Opportunities in Disenfranchised U.S. Communities?

“The whole trip I kept wondering what it would be like if we could provide more services like these in disenfranchised neighborhoods in the U.S.,” Kaiser reflected. “These projects value people and their communities, and they are providing new opportunities. EnglishWorks is changing lives and I could see that every day. It was a real privilege to observe these classes and to get to know so many talented and compassionate English teachers.”

In addition to observating classes, Kaiser gave two workshops on Strategies for Teaching English. These workshops were attended by EnglishWorks teachers and area public school teachers. Participants had the opportunity to attend from other Naves that were connected through telepresence.

During his three weeks in Rio, Kaiser had the opportunity to get to know many of the team members, including the program directors, coordinators, and the Brazilian teachers that help their students understand the English content and prepare them to use their new knowledge for communication. At the end of the three weeks, Kaiser shared his impressions with the team and provided some suggestions to further strengthen their projects.

He then traveled to Brasilia with many EnglishWorks team members to attend the BRAZ-TESOL conference. BRAZ-TESOL is an affiliate organization of TESOL International Association, of which Kaiser is a member and currently participates in the Standards Professional Council. In the past year he presented at three other TESOL affiliate conferences: MIDTESOL in Iowa, AMTESOL in Alabama, and TESOL Arabia in the United Arab Emirates.

At BRAZ-TESOL, Kaiser delivered a new presentation on “Learning English through a Screen: Videoconference Assisted Language Learning,” in which he presented on his recent Fulbright research in Uruguay on Ceibal en Inglés and his Faculty Research Grant project in Rio on EnglishWorks. Time in Brasilia also provided additional opportunities for Kaiser to meet with the EnglishWorks team to discuss their projects and provide some suggestions directly to some of the teachers in the project.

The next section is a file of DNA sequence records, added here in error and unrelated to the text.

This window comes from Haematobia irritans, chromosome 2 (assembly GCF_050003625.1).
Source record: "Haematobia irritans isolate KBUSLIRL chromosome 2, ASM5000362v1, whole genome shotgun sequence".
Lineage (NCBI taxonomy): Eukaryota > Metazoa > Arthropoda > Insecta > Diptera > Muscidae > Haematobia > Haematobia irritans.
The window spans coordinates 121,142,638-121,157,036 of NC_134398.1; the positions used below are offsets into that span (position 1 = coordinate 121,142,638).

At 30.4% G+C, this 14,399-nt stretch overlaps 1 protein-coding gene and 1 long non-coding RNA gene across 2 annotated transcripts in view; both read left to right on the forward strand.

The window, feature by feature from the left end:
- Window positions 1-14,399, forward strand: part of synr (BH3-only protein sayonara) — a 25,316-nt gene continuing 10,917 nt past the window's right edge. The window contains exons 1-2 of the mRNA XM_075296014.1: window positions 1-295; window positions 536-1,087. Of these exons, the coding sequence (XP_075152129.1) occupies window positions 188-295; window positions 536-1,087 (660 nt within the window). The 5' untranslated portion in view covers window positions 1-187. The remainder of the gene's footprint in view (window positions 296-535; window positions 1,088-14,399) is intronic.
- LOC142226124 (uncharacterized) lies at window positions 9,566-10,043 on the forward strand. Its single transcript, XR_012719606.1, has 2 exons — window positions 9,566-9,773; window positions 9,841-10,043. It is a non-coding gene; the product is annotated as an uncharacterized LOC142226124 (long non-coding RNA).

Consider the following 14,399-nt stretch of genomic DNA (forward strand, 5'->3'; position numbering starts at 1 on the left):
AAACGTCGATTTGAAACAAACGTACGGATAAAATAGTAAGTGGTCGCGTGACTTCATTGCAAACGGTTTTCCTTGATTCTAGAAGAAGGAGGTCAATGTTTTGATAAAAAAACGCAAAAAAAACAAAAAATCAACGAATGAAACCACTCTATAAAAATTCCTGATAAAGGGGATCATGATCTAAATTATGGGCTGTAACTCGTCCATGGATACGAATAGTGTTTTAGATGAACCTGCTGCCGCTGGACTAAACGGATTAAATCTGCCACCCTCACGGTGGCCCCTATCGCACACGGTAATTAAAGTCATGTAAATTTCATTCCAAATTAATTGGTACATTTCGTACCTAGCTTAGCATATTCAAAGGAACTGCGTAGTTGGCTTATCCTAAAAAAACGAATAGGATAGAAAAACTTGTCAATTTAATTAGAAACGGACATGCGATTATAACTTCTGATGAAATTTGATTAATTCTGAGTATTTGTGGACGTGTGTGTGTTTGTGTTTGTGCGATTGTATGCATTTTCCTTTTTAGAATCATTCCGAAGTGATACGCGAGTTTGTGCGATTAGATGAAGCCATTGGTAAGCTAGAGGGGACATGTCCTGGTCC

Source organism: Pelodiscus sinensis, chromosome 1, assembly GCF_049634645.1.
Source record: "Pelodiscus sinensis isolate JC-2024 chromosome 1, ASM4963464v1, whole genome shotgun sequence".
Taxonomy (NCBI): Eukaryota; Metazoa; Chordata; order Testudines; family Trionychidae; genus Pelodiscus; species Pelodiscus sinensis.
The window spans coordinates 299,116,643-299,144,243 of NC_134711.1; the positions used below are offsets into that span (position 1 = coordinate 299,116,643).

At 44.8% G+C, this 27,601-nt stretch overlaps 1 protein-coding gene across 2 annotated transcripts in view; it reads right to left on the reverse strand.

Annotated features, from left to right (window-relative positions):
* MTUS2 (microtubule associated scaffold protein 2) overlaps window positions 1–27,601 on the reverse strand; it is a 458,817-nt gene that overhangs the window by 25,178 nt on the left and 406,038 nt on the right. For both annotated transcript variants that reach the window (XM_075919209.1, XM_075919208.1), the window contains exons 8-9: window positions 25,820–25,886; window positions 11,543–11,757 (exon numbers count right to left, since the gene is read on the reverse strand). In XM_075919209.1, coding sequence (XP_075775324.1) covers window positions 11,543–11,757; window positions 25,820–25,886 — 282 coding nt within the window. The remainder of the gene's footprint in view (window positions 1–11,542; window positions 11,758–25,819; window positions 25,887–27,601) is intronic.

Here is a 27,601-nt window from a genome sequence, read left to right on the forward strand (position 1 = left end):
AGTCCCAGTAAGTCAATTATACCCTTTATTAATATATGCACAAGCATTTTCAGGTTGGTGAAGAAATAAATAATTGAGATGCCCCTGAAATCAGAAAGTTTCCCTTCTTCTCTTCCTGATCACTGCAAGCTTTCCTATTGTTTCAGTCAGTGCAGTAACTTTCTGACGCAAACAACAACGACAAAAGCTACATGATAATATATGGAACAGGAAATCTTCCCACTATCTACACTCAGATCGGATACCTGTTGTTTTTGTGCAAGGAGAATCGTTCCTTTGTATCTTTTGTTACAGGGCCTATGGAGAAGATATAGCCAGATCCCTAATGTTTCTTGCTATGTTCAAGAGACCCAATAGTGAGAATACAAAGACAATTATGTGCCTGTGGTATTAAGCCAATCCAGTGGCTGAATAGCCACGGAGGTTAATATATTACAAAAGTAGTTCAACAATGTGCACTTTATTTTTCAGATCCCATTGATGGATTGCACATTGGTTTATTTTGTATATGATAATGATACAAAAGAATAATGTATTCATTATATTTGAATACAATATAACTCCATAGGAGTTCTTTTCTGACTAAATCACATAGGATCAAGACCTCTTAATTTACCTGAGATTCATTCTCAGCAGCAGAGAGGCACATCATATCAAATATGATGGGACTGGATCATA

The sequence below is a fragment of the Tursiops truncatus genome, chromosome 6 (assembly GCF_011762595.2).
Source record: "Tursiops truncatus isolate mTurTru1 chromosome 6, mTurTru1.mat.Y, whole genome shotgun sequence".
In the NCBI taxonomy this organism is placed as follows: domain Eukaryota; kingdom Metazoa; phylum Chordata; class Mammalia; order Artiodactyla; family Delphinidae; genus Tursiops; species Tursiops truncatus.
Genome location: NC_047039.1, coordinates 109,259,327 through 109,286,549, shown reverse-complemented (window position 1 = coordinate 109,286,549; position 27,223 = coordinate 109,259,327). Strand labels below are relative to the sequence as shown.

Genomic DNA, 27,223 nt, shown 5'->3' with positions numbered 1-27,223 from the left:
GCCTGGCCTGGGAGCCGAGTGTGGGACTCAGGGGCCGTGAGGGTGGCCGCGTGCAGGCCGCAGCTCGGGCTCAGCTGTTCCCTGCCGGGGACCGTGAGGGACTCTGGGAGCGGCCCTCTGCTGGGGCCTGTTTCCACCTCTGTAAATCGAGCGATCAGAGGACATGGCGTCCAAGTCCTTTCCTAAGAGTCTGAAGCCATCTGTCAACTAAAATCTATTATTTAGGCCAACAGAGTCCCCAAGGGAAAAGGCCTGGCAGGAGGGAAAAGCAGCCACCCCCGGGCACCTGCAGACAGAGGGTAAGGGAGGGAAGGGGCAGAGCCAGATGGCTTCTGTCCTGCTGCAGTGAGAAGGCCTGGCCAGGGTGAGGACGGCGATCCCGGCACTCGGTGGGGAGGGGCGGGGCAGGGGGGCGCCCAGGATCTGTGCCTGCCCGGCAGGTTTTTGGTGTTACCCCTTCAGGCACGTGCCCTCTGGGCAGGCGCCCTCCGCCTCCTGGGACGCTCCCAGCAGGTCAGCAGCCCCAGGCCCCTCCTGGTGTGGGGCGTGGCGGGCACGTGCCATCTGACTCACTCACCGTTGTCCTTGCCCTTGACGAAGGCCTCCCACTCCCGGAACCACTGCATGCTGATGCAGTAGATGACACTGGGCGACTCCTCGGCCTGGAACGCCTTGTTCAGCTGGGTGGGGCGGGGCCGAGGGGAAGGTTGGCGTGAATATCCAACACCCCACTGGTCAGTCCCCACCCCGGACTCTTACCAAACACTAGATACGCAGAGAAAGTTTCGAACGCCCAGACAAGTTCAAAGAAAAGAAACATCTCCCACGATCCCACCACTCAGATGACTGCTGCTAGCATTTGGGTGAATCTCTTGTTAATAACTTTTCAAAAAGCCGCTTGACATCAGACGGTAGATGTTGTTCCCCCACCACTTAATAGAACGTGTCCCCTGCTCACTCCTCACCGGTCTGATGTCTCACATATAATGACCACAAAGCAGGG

'A Reminder of What English Learners Face'

“EnglishWorks is such a meaningful project,” Kaiser noted. “While I got to spend my weekends and some evenings exploring Rio along with thousands of visitors to the Olympic city, it was quite clear that most people in the neighborhoods I visited for this project had few opportunities to interact with English speakers or visitors to their city. It was a very different Rio. The EnglishWorks teachers create a strong sense of community and use social media to keep people connected. Students were excited to come to class and it was a joy for me to observe these classes. I will bring back many new classroom strategies to share with my students and try out in my classrooms.”

While observing the language acquisition process of students in these projects, Kaiser found himself in a similar situation. “Very few people in Brazil speak a second language,” he explained. “I had to learn to speak and understand Portuguese very quickly to go to restaurants, get a cell phone plan, and ask directions. It was a real reminder of what English language learners face with their English. When my cell phone plan got cut off and I had to negotiate a new cell plan in three different stores where no one spoke English or Spanish, I knew how important it was to learn to communicate in a new language and quickly. But by the end of a month in Brazil, I was able to have fairly lengthy conversations, which allowed me to meet more locals and learn even more about Brazil.”

Before returning to St. Louis, Kaiser is traveling to Peru to meet English language teaching specialists in the Ministry of Education in Lima, and returning to Montevideo, Uruguay for a week for a few final meetings about his Fulbright research.